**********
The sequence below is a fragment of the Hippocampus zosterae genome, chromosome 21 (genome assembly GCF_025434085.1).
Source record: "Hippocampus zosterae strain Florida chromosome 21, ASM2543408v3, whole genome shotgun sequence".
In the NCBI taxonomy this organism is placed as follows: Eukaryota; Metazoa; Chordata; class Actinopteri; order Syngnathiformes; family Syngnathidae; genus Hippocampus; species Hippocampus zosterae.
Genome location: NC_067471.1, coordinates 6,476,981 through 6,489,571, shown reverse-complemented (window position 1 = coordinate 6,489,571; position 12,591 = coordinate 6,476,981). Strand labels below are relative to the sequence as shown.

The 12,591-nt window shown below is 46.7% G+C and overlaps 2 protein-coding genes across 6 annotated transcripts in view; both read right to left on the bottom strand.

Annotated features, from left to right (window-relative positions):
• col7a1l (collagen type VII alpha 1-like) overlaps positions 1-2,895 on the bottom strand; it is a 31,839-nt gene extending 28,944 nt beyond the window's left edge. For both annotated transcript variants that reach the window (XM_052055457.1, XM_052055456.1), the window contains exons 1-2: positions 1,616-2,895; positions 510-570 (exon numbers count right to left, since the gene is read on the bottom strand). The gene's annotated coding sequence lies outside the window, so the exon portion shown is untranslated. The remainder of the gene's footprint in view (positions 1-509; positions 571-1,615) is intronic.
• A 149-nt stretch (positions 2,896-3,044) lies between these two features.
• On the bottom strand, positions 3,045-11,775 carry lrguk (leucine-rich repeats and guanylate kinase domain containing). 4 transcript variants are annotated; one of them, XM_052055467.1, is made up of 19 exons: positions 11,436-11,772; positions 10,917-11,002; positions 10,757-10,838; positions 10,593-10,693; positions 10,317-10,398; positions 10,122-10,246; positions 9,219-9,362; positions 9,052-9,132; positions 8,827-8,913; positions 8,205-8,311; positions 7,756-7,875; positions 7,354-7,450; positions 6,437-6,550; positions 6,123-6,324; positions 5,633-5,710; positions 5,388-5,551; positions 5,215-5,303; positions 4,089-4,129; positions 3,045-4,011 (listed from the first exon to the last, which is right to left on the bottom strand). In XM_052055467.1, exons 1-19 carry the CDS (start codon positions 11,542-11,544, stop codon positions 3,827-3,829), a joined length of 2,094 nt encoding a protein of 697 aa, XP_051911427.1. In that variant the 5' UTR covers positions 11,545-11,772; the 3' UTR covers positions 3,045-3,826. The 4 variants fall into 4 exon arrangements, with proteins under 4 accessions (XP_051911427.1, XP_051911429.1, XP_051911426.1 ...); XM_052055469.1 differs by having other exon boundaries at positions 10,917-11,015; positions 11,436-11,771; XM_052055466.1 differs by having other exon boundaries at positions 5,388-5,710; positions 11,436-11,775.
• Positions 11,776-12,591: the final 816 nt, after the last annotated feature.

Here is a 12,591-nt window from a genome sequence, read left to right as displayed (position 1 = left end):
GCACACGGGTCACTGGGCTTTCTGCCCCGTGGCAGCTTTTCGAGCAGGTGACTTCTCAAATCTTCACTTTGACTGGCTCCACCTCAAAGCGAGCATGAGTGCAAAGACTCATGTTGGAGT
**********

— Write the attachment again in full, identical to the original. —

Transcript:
The sequence below is a fragment of the Hippocampus zosterae genome, chromosome 21 (genome assembly GCF_025434085.1).
Source record: "Hippocampus zosterae strain Florida chromosome 21, ASM2543408v3, whole genome shotgun sequence".
In the NCBI taxonomy this organism is placed as follows: Eukaryota; Metazoa; Chordata; class Actinopteri; order Syngnathiformes; family Syngnathidae; genus Hippocampus; species Hippocampus zosterae.
Genome location: NC_067471.1, coordinates 6,476,981 through 6,489,571, shown reverse-complemented (window position 1 = coordinate 6,489,571; position 12,591 = coordinate 6,476,981). Strand labels below are relative to the sequence as shown.

The 12,591-nt window shown below is 46.7% G+C and overlaps 2 protein-coding genes across 6 annotated transcripts in view; both read right to left on the bottom strand.

Annotated features, from left to right (window-relative positions):
• col7a1l (collagen type VII alpha 1-like) overlaps positions 1-2,895 on the bottom strand; it is a 31,839-nt gene extending 28,944 nt beyond the window's left edge. For both annotated transcript variants that reach the window (XM_052055457.1, XM_052055456.1), the window contains exons 1-2: positions 1,616-2,895; positions 510-570 (exon numbers count right to left, since the gene is read on the bottom strand). The gene's annotated coding sequence lies outside the window, so the exon portion shown is untranslated. The remainder of the gene's footprint in view (positions 1-509; positions 571-1,615) is intronic.
• A 149-nt stretch (positions 2,896-3,044) lies between these two features.
• On the bottom strand, positions 3,045-11,775 carry lrguk (leucine-rich repeats and guanylate kinase domain containing). 4 transcript variants are annotated; one of them, XM_052055467.1, is made up of 19 exons: positions 11,436-11,772; positions 10,917-11,002; positions 10,757-10,838; positions 10,593-10,693; positions 10,317-10,398; positions 10,122-10,246; positions 9,219-9,362; positions 9,052-9,132; positions 8,827-8,913; positions 8,205-8,311; positions 7,756-7,875; positions 7,354-7,450; positions 6,437-6,550; positions 6,123-6,324; positions 5,633-5,710; positions 5,388-5,551; positions 5,215-5,303; positions 4,089-4,129; positions 3,045-4,011 (listed from the first exon to the last, which is right to left on the bottom strand). In XM_052055467.1, exons 1-19 carry the CDS (start codon positions 11,542-11,544, stop codon positions 3,827-3,829), a joined length of 2,094 nt encoding a protein of 697 aa, XP_051911427.1. In that variant the 5' UTR covers positions 11,545-11,772; the 3' UTR covers positions 3,045-3,826. The 4 variants fall into 4 exon arrangements, with proteins under 4 accessions (XP_051911427.1, XP_051911429.1, XP_051911426.1 ...); XM_052055469.1 differs by having other exon boundaries at positions 10,917-11,015; positions 11,436-11,771; XM_052055466.1 differs by having other exon boundaries at positions 5,388-5,710; positions 11,436-11,775.
• Positions 11,776-12,591: the final 816 nt, after the last annotated feature.

Here is a 12,591-nt window from a genome sequence, read left to right as displayed (position 1 = left end):
GCACACGGGTCACTGGGCTTTCTGCCCCGTGGCAGCTTTTCGAGCAGGTGACTTCTCAAATCTTCACTTTGACTGGCTCCACCTCAAAGCGAGCATGAGTGCAAAGACTCATGTTGGAGT